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Psych Central: The Go-To Website for Psychological Information

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Link-Up Digital

WebMD ( and ( have generated the largest number of users online. But these sites are like primary care physicians that handle all medical issues. Psych Central ( serves as a specialist that provides the latest news on psychological disorders, treatments, and medications and offers a dozen blogs to discuss it all. Moreover, it helps users identify a therapist and offers ample opportunities to chat about social anxiety disorders, attention deficit disorders (ADD), eating disorders, and depression.

Psych Central is "WebMD for mental health. We focus on issues that deal with handling mental disorders such as communication and positive psychology that can improve a person's life," explains John Grohol, a clinical psychologist and founder of Psych Central. For example, someone with schizophrenia can learn about the disorder and attend online sessions with support groups. Family members of people with schizophrenia or other disorders also use the site.

Grohol was working in online support groups in 1992 and saw that the internet was here to stay. He started Psych Central in 1995 as a clearinghouse for mental health information and gradually turned it into a multifaceted resource about psychological trouble spots.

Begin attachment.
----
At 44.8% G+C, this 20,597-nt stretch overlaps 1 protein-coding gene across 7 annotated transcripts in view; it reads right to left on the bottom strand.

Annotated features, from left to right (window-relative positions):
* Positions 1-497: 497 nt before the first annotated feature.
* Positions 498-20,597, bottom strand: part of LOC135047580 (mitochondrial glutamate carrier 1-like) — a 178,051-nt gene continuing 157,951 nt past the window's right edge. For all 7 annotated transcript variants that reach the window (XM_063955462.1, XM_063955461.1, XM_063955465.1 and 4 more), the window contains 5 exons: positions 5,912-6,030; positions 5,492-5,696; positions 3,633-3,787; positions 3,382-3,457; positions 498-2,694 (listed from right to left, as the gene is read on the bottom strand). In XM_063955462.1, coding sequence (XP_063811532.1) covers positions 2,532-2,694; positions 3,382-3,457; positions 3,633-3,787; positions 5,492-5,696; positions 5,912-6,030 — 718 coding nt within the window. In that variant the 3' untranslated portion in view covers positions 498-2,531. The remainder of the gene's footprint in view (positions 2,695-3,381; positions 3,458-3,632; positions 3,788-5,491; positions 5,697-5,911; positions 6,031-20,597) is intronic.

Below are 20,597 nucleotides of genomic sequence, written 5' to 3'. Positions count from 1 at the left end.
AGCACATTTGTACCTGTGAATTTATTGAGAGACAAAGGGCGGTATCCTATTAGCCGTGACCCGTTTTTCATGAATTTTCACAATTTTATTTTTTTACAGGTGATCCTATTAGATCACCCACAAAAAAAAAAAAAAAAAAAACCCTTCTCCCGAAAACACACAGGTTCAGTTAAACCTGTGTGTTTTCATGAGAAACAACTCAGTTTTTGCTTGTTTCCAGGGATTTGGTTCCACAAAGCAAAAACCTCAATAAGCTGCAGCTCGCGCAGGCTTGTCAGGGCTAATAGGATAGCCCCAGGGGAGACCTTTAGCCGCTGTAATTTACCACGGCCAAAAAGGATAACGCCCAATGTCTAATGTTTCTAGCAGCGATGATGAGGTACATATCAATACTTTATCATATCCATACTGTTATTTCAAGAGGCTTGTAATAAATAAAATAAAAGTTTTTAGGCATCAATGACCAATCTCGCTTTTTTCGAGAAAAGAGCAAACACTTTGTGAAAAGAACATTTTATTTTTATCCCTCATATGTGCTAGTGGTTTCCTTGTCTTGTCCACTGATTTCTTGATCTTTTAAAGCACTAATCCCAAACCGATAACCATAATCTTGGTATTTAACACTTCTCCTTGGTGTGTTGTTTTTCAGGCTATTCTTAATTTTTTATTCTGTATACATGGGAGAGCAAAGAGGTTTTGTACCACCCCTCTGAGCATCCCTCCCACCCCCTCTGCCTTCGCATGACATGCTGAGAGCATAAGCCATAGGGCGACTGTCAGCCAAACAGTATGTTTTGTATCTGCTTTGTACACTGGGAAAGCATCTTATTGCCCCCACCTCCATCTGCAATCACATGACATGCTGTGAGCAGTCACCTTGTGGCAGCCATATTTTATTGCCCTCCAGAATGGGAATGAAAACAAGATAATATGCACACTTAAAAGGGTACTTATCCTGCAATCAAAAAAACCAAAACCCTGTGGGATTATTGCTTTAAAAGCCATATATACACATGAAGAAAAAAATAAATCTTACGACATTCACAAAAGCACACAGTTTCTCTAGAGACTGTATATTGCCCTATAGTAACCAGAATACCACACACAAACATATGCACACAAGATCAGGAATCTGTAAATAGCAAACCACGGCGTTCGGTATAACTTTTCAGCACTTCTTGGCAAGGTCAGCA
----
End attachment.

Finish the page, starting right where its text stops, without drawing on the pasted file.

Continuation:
Psych Central is organized into Conditions and Disorders, Ask, Drugs, News, Resources, Chats, and Rare Disorders with links to other major psychological sites. Users can also explore specific conditions such as alcoholism, sexual and eating disorders, and PTSD (post-traumatic stress disorder). In addition, the site offers referrals, enabling users to put in their ZIP codes and find therapists in their area. Recent articles, which are written by mental health professionals or journalists, focus on topics such as how therapy can help control a teen's weight and the latest research into what causes Alzheimer's.